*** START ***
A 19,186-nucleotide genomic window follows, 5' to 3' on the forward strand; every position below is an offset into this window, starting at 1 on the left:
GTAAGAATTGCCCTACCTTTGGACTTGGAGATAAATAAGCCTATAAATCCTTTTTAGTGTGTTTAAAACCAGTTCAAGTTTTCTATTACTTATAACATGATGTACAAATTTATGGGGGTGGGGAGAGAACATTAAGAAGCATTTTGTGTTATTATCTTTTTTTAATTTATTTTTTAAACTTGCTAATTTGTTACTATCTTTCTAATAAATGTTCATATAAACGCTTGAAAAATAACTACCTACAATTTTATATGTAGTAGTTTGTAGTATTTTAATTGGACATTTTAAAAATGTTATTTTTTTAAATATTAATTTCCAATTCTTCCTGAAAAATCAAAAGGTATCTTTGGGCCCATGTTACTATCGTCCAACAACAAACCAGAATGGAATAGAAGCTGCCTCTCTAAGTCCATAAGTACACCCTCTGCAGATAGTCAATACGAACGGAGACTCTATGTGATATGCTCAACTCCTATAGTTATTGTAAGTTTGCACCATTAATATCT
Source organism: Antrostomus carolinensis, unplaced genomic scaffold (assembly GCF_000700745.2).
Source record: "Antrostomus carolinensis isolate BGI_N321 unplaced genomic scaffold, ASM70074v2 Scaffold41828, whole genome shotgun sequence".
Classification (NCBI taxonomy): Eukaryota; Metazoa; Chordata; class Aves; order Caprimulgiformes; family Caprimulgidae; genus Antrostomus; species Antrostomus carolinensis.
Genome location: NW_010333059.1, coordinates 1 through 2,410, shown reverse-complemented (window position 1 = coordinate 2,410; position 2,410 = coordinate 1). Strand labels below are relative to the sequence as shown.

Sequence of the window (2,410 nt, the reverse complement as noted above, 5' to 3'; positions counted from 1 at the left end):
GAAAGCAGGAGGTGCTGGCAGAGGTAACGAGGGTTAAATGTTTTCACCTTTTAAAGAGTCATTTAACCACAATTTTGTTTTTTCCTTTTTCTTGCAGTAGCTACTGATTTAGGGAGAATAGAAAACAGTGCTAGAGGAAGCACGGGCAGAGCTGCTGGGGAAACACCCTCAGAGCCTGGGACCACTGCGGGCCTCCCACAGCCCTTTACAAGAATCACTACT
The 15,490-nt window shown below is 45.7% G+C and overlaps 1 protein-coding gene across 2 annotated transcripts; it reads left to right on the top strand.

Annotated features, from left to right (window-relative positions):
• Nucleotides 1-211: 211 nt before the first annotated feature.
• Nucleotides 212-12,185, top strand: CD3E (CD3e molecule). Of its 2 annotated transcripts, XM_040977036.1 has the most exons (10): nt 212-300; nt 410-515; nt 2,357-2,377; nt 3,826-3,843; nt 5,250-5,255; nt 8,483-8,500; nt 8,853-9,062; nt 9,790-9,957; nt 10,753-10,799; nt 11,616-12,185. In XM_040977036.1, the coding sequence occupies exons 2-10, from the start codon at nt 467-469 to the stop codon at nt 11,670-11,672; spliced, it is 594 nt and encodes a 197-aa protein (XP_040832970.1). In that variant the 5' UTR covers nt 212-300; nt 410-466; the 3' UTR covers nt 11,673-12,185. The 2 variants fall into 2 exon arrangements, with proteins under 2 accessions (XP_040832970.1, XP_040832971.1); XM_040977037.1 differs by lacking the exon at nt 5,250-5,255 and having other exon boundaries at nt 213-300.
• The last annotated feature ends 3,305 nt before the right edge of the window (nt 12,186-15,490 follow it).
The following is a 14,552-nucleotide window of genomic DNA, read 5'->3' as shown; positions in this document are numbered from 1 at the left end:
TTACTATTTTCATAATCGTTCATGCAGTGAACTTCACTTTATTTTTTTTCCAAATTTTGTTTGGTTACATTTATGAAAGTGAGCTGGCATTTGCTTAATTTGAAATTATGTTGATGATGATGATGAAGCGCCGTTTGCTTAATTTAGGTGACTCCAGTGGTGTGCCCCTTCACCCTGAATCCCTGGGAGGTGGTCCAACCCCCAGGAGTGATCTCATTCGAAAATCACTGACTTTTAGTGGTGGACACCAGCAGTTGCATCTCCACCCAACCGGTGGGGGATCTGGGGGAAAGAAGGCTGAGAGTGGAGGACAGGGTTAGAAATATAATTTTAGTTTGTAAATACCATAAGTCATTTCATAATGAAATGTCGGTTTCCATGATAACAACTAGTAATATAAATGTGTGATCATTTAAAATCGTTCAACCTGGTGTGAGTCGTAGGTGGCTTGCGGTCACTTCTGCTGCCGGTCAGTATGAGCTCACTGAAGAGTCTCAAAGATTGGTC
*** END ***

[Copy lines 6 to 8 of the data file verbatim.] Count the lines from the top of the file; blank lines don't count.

Genome location: NW_010333059.1, coordinates 1 through 2,410, shown reverse-complemented (window position 1 = coordinate 2,410; position 2,410 = coordinate 1). Strand labels below are relative to the sequence as shown.

Sequence of the window (2,410 nt, the reverse complement as noted above, 5' to 3'; positions counted from 1 at the left end):
GAAAGCAGGAGGTGCTGGCAGAGGTAACGAGGGTTAAATGTTTTCACCTTTTAAAGAGTCATTTAACCACAATTTTGTTTTTTCCTTTTTCTTGCAGTAGCTACTGATTTAGGGAGAATAGAAAACAGTGCTAGAGGAAGCACGGGCAGAGCTGCTGGGGAAACACCCTCAGAGCCTGGGACCACTGCGGGCCTCCCACAGCCCTTTACAAGAATCACTACT